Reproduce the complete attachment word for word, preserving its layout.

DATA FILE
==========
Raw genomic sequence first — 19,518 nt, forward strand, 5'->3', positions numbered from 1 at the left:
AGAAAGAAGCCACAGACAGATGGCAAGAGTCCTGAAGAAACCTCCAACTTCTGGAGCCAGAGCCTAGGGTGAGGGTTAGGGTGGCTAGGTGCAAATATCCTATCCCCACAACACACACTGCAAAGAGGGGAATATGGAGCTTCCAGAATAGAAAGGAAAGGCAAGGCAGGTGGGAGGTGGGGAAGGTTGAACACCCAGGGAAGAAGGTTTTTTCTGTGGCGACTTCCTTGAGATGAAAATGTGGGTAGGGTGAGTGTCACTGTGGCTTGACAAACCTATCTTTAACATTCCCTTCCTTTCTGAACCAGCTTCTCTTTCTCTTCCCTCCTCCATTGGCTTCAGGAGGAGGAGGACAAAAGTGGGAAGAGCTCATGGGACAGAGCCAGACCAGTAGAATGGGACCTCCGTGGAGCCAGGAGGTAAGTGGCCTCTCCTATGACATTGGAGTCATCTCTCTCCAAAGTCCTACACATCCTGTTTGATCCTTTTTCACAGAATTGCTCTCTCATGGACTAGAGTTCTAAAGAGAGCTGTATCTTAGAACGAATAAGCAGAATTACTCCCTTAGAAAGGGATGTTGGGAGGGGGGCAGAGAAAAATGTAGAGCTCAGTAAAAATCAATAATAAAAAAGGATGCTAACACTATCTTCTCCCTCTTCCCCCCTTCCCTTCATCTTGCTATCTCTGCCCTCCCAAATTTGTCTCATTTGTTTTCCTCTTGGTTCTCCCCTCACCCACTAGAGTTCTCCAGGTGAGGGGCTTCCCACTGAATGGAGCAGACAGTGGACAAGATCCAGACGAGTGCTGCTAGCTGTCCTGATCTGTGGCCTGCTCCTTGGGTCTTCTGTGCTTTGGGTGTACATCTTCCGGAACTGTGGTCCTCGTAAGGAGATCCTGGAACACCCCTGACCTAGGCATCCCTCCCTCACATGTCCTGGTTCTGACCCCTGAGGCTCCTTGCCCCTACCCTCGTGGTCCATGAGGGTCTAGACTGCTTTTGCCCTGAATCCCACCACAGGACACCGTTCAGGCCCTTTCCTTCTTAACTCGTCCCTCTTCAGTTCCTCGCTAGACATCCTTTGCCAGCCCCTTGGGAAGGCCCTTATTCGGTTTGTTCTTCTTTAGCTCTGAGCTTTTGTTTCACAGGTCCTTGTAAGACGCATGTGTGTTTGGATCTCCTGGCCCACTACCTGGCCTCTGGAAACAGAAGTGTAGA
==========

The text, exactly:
Raw genomic sequence first — 19,518 nt, forward strand, 5'->3', positions numbered from 1 at the left:
AGAAAGAAGCCACAGACAGATGGCAAGAGTCCTGAAGAAACCTCCAACTTCTGGAGCCAGAGCCTAGGGTGAGGGTTAGGGTGGCTAGGTGCAAATATCCTATCCCCACAACACACACTGCAAAGAGGGGAATATGGAGCTTCCAGAATAGAAAGGAAAGGCAAGGCAGGTGGGAGGTGGGGAAGGTTGAACACCCAGGGAAGAAGGTTTTTTCTGTGGCGACTTCCTTGAGATGAAAATGTGGGTAGGGTGAGTGTCACTGTGGCTTGACAAACCTATCTTTAACATTCCCTTCCTTTCTGAACCAGCTTCTCTTTCTCTTCCCTCCTCCATTGGCTTCAGGAGGAGGAGGACAAAAGTGGGAAGAGCTCATGGGACAGAGCCAGACCAGTAGAATGGGACCTCCGTGGAGCCAGGAGGTAAGTGGCCTCTCCTATGACATTGGAGTCATCTCTCTCCAAAGTCCTACACATCCTGTTTGATCCTTTTTCACAGAATTGCTCTCTCATGGACTAGAGTTCTAAAGAGAGCTGTATCTTAGAACGAATAAGCAGAATTACTCCCTTAGAAAGGGATGTTGGGAGGGGGGCAGAGAAAAATGTAGAGCTCAGTAAAAATCAATAATAAAAAAGGATGCTAACACTATCTTCTCCCTCTTCCCCCCTTCCCTTCATCTTGCTATCTCTGCCCTCCCAAATTTGTCTCATTTGTTTTCCTCTTGGTTCTCCCCTCACCCACTAGAGTTCTCCAGGTGAGGGGCTTCCCACTGAATGGAGCAGACAGTGGACAAGATCCAGACGAGTGCTGCTAGCTGTCCTGATCTGTGGCCTGCTCCTTGGGTCTTCTGTGCTTTGGGTGTACATCTTCCGGAACTGTGGTCCTCGTAAGGAGATCCTGGAACACCCCTGACCTAGGCATCCCTCCCTCACATGTCCTGGTTCTGACCCCTGAGGCTCCTTGCCCCTACCCTCGTGGTCCATGAGGGTCTAGACTGCTTTTGCCCTGAATCCCACCACAGGACACCGTTCAGGCCCTTTCCTTCTTAACTCGTCCCTCTTCAGTTCCTCGCTAGACATCCTTTGCCAGCCCCTTGGGAAGGCCCTTATTCGGTTTGTTCTTCTTTAGCTCTGAGCTTTTGTTTCACAGGTCCTTGTAAGACGCATGTGTGTTTGGATCTCCTGGCCCACTACCTGGCCTCTGGAAACAGAAGTGTAGA